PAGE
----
Is TARC a plus for Armenians? So far, no, because having been created in secret it has exacerbated differences within the community. In addition, the controversy surrounding the commission makes for a weak start for the Armenian side in such a high-profile confrontation with a determined adversary.

Because the commission has been widely criticized, the reputations of its Armenian members and organizational supporters may now hang in the balance. Having backed itself, and been backed, into a corner, its Armenian side must deliver.

That leads to another danger: To "save face" and prove that joining TARC was the right thing to do, the commission's Armenian members and backers may unconsciously collude with the State Department and Turkey to produce results-any results-no matter how trivial or even harmful.

To keep TARC and the friction it has produced going indefinitely, the State Department will privately push Turkey to make minor concessions, and the commission's Armenians may feel compelled to play along. Though it is true that TARC's Armenian side cannot officially speak on behalf of Armenians, nevertheless the State Department and the West will ensure that the commission continues to have a high profile.

Will the Commission accomplish anything? Yes, it will probably sponsor cultural, business, and sports events, though to some extent such events already take place. On a more substantive note, some Turkish bank accounts or a few "abandoned" pieces of property that belonged to Armenians in the early 20th century may be "discovered" and returned.

The commission's "progress" will be shamelessly acclaimed by the world press in an avalanche of stories planted, of course, by the State Department, Turkey, and a few Armenians who want to tout the commission. We will see pictures of smiling TARC members hard at work. "Anonymous" senior State Department officials and Western diplomats will gush about the "thaw" between Turks and Armenians. Clergy will utter clichés about love and peace. Elie Wiesel, who has called TARC a "miracle," may make another naïve statement. The Diplomatic Academy of Vienna, which is moderating the commission, will issue cheery updates to enhance its own reputation. Finally, trumpets will sound, the Heavens will part, and God Himself will appear and endorse the commission.

Like any State Department-orchestrated propaganda campaign, the purpose is to create the appearance of progress, change people's expectations, and hope that policy changes follow. In the case of TARC, the purpose is to soften perceptions of the Genocide and related issues so that, eventually, they are somehow neutralized. Recall some similar State Department charades: Caspian Sea oil and gas riches are played up even as many major drillings continue to come up empty. The Baku-Ceyhan oil pipeline deal, we have been told for four years, is all sewn up even though not one inch has been built and may never be. And the State Department and its media groupies ooze optimism after the Key West negotiations on Karabagh only to see those negotiations soon fall flat on their face.

The international con job on behalf on TARC is already underway. Is there a way out of this mess? Maybe. For most of the 20th century, Turkey has been remarkably successful in its negotiations because it has been ruthlessly firm no matter the cost. Whether on the Cyprus issue, Kurdish rights, the annexation of Alexandretta, water flow to Syria, Aegean Sea claims, human rights, or the Genocide, Turkey's strategy can be summed up in the little word it tells its adversaries: No. That is, Turks make maximal demands while conceding little or nothing. Crude, but it works.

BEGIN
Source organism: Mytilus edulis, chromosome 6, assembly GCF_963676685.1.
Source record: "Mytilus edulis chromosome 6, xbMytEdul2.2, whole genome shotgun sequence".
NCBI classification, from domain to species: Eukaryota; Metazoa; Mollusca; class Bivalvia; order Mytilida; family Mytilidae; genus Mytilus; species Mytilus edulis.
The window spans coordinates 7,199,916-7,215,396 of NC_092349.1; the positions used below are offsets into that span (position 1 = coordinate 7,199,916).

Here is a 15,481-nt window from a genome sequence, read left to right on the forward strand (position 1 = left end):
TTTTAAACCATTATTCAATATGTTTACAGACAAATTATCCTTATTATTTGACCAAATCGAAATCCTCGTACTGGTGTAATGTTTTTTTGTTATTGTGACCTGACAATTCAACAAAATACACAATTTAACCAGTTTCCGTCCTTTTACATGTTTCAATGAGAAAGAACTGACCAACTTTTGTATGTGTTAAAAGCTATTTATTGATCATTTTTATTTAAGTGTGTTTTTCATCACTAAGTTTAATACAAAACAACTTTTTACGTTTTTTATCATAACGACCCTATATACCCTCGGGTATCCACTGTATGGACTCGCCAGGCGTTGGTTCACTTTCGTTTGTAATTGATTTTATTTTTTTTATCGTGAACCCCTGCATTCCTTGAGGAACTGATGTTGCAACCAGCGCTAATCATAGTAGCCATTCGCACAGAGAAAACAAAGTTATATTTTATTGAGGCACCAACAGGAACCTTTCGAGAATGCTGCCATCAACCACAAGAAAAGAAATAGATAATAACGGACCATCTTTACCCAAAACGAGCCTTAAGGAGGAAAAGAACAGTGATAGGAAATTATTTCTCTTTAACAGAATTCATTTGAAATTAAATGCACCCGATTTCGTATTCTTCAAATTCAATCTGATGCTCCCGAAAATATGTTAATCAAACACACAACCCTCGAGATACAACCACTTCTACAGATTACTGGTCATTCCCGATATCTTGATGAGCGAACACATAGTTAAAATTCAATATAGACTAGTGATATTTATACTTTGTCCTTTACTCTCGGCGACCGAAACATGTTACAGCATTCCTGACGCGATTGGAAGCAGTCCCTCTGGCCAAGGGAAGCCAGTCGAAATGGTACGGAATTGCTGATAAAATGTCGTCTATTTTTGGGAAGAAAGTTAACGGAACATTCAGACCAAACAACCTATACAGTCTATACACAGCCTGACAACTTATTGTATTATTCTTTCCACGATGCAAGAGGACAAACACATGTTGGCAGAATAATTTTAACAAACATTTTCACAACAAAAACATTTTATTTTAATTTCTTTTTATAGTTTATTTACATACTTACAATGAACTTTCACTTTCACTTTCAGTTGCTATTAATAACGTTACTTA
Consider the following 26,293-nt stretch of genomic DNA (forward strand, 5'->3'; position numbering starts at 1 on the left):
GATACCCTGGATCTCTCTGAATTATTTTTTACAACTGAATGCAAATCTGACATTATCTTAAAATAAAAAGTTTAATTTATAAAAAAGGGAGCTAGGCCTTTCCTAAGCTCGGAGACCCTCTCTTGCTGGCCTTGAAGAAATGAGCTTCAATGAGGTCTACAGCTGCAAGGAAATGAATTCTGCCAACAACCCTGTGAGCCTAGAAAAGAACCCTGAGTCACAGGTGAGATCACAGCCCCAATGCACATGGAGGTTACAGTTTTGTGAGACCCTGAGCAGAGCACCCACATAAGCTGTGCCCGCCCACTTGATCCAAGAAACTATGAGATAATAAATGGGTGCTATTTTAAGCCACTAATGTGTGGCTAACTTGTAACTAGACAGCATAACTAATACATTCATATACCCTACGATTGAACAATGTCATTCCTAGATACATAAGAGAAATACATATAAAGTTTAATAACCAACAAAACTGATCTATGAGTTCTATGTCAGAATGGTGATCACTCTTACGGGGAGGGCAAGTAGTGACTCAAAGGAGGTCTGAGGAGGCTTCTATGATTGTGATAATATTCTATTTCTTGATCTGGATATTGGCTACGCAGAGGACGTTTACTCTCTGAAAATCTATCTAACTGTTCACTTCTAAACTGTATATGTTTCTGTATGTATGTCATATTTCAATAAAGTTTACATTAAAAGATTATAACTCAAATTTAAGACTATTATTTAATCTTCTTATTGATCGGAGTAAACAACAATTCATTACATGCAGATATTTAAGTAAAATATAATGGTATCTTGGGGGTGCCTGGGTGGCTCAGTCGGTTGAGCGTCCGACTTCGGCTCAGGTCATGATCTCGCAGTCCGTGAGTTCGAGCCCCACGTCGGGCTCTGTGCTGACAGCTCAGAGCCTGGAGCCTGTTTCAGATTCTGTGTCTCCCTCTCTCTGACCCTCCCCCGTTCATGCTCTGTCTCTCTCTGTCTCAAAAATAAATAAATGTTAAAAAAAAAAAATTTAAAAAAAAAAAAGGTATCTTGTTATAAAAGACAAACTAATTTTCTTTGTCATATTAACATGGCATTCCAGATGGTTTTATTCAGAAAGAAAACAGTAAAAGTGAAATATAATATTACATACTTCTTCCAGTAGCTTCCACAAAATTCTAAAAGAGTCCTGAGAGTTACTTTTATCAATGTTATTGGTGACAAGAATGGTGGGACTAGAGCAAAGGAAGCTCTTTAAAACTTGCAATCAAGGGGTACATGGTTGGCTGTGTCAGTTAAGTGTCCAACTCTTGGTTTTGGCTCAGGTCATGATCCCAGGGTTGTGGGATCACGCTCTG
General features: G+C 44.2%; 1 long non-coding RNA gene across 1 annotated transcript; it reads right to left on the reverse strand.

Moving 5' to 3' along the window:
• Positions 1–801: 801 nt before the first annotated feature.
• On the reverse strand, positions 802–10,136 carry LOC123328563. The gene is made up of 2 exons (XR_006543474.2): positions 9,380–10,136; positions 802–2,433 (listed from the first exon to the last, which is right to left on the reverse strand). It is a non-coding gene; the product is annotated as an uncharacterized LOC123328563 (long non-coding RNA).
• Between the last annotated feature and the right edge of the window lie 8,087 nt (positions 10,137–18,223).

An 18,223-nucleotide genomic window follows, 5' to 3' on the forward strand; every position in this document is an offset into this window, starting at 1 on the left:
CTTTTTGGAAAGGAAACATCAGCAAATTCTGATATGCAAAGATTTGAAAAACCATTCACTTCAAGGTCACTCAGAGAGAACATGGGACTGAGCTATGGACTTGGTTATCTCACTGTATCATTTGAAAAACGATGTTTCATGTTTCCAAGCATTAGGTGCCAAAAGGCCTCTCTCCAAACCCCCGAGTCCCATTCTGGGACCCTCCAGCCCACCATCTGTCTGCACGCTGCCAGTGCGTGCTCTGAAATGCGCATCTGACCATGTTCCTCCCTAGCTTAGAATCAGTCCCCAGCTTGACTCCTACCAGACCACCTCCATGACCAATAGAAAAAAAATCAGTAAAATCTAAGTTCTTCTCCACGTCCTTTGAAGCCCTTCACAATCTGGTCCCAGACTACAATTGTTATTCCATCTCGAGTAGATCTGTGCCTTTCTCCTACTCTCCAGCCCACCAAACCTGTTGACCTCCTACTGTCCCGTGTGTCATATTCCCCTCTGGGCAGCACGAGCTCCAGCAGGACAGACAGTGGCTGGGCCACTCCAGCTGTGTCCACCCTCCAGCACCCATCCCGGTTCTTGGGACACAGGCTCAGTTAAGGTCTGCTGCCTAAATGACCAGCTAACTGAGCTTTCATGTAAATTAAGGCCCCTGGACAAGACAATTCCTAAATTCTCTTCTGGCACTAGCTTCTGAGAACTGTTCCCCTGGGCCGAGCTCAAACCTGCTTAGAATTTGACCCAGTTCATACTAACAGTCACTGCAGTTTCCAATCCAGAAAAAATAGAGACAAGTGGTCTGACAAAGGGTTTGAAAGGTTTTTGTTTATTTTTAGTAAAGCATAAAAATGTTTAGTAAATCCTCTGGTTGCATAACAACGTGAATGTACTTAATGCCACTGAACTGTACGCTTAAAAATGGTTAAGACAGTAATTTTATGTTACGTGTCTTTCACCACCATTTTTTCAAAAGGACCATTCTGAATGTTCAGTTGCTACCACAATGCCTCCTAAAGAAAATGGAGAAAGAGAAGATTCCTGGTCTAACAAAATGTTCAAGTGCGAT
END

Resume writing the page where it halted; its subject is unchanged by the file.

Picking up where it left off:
Against this brick wall of Turkish intransigence and cunning, the I'm-a-nice-reasonable-moderate-civilized-Armenian approach will shatter into pieces. Instead, Armenians should emulate Turkish tactics. The commission's Armenians, using the "No" tactic that Turkey would itself use, must work with our own, not TARC's, specialists to lay on the table our complete set of issues for discussion-the Genocide, restitution, reparations, property, the Sevres boundaries, the massacres of the 1890s and 1909, historical monuments, denialist propaganda, everything-and accept no Turkish counterproposals whatsoever. Take it or leave it.

This will shock the Turks and the State Department, and a stalemate will result. The Turks will then probably walk out of TARC. If so, fine. Let them shoulder the blame. Armenians might take a public relations hit for being unyielding, but as the aggrieved party the right spin can handle that. The beauty of this approach is that the commission's supporters can rightly assert that the Armenian members are patriots who upheld our national rights, while TARC's critics will be pleased that Turkey failed to exploit us. Admittedly, this is not an easy tactic, and, furthermore, the commission's Armenians may not be temperamentally inclined toward it. In any case, a parallel strategy is needed.

Armenian organizations worldwide, including those that back the commission, must conduct a fresh drive, using imaginative new strategies, for recognition of the Genocide and awareness of the territorial and other issues. Such a drive would advance the Armenian Cause, reinforce our sense of common purpose, disorient Turkey and the State Department, and place the commission in the background.

Though the commission has rightly been criticized by Armenians, going negative only takes us so far. TARC has strong Western backers and will continue to be news unless Armenian organizations regain the initiative and prove that their approach, not that of TARC, will deliver the results that Armenians demand.

The Diaspora and Armenia must also review and sharpen their political agenda vis-à-vis Turkey. A more detailed and comprehensive set of strong demands will allow Armenians to act swiftly as future events unfold and to preempt ventures such as TARC. This is all, admittedly, much easier said than done, but there is no doubt that the Armenian nation will more than rise to the challenge ahead.

Article used with authors permission.